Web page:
The electric organ discharges (EODs) of Marcusenius senegalensis, a West African freshwater fish, are bipolar pulses of short duration (220 ± SE 13 μs). In males (n = 10; 10.1–13.1 cm standard length — which is around the size of getting mature), the duration of EOD pulses was of significantly greater variance than in females (n = 9; 9.8–12.8 cm standard length). Male EODs also showed a tendency for a longer duration than female EODs.
Groups of three as well as of 14 M. senegalensis formed temporary schools in a ‘naturally’ equipped 720-1 tank. While swimming slowly in a loose school during their nocturnal active phase, fish discharged in irregular long-short-long inter-EOD interval patterns. Near neighbours displayed a tendency to discharge in intervals of similar duration (nearest neighbour distance < 1/2 fish length).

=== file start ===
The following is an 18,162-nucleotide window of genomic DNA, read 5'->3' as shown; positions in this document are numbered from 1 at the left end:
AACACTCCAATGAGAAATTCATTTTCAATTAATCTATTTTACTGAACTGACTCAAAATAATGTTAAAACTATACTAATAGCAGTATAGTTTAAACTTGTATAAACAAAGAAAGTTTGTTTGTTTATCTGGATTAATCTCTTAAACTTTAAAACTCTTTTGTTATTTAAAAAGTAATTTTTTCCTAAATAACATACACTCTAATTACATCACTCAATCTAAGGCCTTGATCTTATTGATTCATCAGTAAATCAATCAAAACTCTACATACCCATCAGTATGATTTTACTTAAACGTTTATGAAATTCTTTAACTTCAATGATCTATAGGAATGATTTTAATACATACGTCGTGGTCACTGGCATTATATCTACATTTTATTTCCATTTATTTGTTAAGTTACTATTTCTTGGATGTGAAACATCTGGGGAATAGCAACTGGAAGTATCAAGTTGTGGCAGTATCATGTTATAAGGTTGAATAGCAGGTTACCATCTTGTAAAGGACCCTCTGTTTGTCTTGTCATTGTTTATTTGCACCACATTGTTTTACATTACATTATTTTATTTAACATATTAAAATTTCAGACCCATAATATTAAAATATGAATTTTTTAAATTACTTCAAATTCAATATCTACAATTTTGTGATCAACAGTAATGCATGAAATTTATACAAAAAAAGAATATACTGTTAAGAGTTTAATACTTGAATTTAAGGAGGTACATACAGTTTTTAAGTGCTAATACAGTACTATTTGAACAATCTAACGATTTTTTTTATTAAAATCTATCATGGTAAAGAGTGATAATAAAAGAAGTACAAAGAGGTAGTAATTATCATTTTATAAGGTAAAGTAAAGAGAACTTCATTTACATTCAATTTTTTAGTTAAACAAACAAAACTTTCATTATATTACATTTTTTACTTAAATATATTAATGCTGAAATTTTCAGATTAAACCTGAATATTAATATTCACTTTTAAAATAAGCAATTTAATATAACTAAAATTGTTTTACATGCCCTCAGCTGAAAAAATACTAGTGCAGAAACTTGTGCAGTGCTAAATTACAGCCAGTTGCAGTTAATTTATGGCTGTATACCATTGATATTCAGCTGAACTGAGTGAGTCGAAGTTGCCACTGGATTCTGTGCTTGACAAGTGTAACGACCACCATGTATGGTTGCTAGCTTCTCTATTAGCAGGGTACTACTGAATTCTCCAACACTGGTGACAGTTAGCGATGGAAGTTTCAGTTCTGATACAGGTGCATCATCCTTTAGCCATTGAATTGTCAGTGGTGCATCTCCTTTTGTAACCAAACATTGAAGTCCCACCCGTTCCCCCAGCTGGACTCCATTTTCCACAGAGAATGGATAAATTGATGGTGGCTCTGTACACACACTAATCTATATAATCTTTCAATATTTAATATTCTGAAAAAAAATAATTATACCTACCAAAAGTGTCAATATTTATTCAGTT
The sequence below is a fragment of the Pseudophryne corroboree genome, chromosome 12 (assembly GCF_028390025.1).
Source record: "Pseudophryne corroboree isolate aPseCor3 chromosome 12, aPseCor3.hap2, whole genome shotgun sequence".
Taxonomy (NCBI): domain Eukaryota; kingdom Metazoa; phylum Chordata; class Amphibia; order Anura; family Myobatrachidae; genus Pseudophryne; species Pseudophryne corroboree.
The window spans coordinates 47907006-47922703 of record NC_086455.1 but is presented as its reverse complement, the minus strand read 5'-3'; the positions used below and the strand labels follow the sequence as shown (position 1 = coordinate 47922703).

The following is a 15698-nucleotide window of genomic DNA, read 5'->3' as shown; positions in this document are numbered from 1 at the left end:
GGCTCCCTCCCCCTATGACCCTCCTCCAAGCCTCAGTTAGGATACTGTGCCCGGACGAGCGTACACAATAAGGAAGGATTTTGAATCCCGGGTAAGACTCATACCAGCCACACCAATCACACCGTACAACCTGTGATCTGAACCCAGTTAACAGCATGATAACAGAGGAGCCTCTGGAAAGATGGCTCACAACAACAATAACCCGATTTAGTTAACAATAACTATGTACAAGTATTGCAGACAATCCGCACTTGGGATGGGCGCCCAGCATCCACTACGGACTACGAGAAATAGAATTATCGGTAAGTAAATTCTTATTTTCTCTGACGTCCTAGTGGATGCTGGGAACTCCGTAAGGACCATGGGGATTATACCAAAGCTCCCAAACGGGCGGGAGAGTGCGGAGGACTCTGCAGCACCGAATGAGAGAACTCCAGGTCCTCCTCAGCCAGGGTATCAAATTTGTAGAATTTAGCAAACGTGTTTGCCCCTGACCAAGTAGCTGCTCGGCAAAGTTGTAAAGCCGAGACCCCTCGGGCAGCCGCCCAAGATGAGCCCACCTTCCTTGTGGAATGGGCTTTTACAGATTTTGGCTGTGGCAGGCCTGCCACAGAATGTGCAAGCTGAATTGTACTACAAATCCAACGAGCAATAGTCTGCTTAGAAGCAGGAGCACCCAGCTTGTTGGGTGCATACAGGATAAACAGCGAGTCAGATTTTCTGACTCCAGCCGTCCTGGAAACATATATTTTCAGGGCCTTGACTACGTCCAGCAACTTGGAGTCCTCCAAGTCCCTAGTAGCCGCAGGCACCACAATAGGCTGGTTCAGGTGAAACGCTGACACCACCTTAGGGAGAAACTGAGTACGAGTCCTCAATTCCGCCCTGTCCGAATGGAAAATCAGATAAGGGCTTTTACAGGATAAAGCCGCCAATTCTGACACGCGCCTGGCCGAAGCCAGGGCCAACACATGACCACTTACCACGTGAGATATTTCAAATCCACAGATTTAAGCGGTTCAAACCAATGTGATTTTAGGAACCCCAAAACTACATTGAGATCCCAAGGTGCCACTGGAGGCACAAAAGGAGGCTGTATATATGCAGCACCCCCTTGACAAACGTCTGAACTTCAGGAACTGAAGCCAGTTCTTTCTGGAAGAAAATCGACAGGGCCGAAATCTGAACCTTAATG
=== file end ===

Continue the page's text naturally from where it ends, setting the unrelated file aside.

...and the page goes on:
On removal of a plastic partition that had separated a pair of fish for at least 3 days, mutual threat displays followed by fighting were observed. During threatening, the fish alternated regularly between bursts of a high discharge rate and short discharge breaks; the rate of change was 4/s.
The subdominant animal in a group of two was attacked frequently and often ceased discharging when the dominant fish approached. Courtship behaviour involving gonadally mature fish was accompanied by high-discharge-rate displays with intervals of constant duration in both fish, and the reciprocal display of ‘preferred’ EOD latencies in the 12 ms range.
The results demonstrate electric communication by distinct inter-discharge interval patterns in the social behaviour of this mormyrid fish.